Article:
House's Job Site Seeks to Boost Staff Diversity

As Republicans and Democrats square off over a spending bill, congressmen, legislative aides and assistants ply the halls of the House of Representatives Friday evening on Capitol Hill in Washington, Feb. 18, 2011. Votes and debate are scheduled throughout the night. (AP Photo/J. Scott Applewhite) (National Journal)

More than two years after then-House Speaker Nancy Pelosi, D-Calif., announced plans to create an online resumé bank to increase the diversity among Hill staffers, Democratic Whip Steny Hoyer, D-Md., has finally launched a site to do the job.

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Hoyer has two goals for the site, according to spokeswoman Mariel Saez: strengthening diversity in House Democratic offices, and making the hiring process — traditionally advertised through word-of-mouth — more transparent.

Those goals are not new. In fact, they were shared by a group of black lobbyists who met with then-Rep. Rahm Emanuel and Pelosi aides in 2006 and pushed them to make staffer positions on the Hill more accessible to minorities.

Pelosi eventually announced the launch of an online resumé bank in 2010, but she left it in the hands of Democrats on the House Administration Committee, who dropped the plan after the elections that fall put Republicans in control of the chamber. Republicans have picked up the initiative, and they say Democrats need to be the ones to finish what they started.

The new site,, was jointly announced last week by Hoyer's office, the New Democrat Coalition, the Blue Dog Coalition, the Congressional Progressive Caucus, the Congressional Black Caucus, the Congressional Hispanic Caucus, and the Congressional Asian Pacific American Caucus. Applicants using the site may choose to disclose their race but are not required to do so.

Pelosi, while applauding Hoyer's announcement, still hopes that the resumé bank for all House offices that she planned will be resurrected as well, according to the minority leader's spokesman, Drew Hammill.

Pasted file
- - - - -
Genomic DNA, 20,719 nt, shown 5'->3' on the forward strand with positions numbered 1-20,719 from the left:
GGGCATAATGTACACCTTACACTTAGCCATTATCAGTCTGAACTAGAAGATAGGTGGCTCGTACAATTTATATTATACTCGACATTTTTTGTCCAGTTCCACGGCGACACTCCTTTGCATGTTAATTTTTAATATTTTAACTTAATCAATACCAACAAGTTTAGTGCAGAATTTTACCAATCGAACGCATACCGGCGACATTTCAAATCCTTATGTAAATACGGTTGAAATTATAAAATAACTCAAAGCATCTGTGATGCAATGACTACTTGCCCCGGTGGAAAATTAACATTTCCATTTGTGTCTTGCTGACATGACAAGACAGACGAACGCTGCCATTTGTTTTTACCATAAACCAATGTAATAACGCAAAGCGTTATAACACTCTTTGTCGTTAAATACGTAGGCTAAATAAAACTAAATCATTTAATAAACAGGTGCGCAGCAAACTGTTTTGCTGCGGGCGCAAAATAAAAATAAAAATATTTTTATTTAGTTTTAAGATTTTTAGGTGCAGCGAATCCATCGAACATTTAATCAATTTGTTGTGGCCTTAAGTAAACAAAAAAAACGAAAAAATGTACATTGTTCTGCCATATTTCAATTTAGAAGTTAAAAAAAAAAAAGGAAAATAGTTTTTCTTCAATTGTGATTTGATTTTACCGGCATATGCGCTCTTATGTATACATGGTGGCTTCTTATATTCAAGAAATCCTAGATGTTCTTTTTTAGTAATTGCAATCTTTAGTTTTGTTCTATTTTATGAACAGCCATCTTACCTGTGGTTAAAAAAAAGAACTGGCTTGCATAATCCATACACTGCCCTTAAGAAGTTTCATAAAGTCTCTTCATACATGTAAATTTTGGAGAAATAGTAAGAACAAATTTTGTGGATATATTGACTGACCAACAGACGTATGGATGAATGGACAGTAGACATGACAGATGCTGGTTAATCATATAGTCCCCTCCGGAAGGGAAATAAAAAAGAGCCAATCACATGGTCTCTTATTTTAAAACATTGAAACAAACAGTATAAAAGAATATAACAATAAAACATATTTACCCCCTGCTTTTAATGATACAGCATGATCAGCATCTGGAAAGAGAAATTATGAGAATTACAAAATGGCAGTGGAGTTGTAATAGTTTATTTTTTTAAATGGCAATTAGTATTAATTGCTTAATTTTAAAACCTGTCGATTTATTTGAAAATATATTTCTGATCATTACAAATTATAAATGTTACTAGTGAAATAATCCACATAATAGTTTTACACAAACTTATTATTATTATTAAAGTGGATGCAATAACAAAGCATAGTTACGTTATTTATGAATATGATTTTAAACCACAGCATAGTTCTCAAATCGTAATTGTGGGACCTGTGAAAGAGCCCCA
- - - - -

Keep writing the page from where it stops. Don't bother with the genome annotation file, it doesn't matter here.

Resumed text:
"We still hope that the House Republican leadership will support this effort and make the website an institutionalized and bipartisan function of the House of Representatives," Hammill said.

Paul Brathwaite, a lobbyist at the Podesta Group and a member of the group that encouraged Democratic lawmakers to diversify their staffs in 2006, remains cautiously optimistic about the new resumé bank.

"I think it's a great first step, but a lot more pieces need to go into the puzzle," Brathwaite said. The other pieces would include making the resumé bank campus-wide, establishing a metric to track its success, and, most importantly, hiring someone whose primary job is to oversee the site and help match qualified applicants with members who are hiring, he said.

Just such a position exists in the Senate, where Majority Leader Harry Reid, D-Nev., established the Senate Democratic Diversity Initiative in 2007. Over its five years of existence, the Diversity Initiative has recruited more than 700 candidates and filled more than 200 jobs in Senate Democratic offices.

Reid applauded Hoyer's efforts and offered his staff's support.

"I congratulate my House Democratic colleagues for this vital initiative," Reid said in an e-mail to National Journal Daily. "It is further proof that we are the party of inclusion."